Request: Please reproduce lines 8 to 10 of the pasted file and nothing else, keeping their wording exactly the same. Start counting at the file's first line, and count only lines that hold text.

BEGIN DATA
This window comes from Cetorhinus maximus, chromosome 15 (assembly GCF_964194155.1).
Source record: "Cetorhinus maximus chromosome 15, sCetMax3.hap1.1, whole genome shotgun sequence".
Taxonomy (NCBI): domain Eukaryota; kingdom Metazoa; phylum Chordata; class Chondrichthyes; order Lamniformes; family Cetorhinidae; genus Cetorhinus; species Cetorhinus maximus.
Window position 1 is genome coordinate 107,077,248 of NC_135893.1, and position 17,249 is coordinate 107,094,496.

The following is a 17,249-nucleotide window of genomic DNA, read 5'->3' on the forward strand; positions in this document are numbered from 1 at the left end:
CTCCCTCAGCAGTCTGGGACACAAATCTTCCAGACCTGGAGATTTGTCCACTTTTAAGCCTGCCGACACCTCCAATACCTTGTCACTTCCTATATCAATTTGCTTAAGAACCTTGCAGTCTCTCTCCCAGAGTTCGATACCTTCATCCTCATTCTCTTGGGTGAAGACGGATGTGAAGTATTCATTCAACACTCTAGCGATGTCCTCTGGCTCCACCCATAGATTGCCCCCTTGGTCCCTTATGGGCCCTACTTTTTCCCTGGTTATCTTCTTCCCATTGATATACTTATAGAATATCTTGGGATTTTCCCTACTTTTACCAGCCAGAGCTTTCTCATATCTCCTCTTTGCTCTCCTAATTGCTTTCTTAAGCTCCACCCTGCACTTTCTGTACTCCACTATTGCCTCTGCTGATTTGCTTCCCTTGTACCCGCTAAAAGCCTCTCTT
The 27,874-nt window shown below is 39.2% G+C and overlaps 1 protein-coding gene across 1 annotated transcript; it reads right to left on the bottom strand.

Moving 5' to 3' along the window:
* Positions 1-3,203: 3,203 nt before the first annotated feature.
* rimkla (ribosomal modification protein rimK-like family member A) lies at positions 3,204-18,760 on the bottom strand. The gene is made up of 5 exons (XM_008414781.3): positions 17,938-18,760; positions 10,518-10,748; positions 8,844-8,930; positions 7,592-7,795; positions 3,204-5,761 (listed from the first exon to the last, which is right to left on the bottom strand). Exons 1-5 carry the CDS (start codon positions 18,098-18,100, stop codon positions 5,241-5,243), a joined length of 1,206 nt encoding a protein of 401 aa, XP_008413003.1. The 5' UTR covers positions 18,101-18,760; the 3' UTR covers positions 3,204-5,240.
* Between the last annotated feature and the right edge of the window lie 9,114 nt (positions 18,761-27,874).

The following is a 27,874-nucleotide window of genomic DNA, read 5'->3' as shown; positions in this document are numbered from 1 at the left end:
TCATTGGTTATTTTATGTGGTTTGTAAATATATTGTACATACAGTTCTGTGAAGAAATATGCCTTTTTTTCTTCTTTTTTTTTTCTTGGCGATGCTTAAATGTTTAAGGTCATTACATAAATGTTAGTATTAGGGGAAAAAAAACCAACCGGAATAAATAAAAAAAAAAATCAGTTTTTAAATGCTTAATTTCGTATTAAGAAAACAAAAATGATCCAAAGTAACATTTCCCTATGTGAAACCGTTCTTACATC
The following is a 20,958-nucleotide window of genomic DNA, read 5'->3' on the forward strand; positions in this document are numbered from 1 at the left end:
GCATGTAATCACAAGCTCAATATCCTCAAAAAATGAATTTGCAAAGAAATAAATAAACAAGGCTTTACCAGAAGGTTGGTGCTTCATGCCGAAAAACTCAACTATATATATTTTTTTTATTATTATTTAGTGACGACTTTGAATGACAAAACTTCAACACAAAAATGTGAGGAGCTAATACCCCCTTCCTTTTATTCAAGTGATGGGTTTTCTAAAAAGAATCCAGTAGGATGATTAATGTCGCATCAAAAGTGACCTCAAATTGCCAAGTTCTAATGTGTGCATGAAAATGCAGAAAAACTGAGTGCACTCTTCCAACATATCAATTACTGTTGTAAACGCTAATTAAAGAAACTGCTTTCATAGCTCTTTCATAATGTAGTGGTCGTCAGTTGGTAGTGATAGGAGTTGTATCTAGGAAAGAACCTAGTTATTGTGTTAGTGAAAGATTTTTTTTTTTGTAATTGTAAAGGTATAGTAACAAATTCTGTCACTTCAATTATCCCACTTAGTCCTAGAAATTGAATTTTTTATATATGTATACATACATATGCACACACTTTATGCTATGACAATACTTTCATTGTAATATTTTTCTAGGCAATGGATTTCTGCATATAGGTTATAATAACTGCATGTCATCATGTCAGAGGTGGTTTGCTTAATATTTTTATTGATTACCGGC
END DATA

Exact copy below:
Moving 5' to 3' along the window:
* Positions 1-3,203: 3,203 nt before the first annotated feature.
* rimkla (ribosomal modification protein rimK-like family member A) lies at positions 3,204-18,760 on the bottom strand. The gene is made up of 5 exons (XM_008414781.3): positions 17,938-18,760; positions 10,518-10,748; positions 8,844-8,930; positions 7,592-7,795; positions 3,204-5,761 (listed from the first exon to the last, which is right to left on the bottom strand). Exons 1-5 carry the CDS (start codon positions 18,098-18,100, stop codon positions 5,241-5,243), a joined length of 1,206 nt encoding a protein of 401 aa, XP_008413003.1. The 5' UTR covers positions 18,101-18,760; the 3' UTR covers positions 3,204-5,240.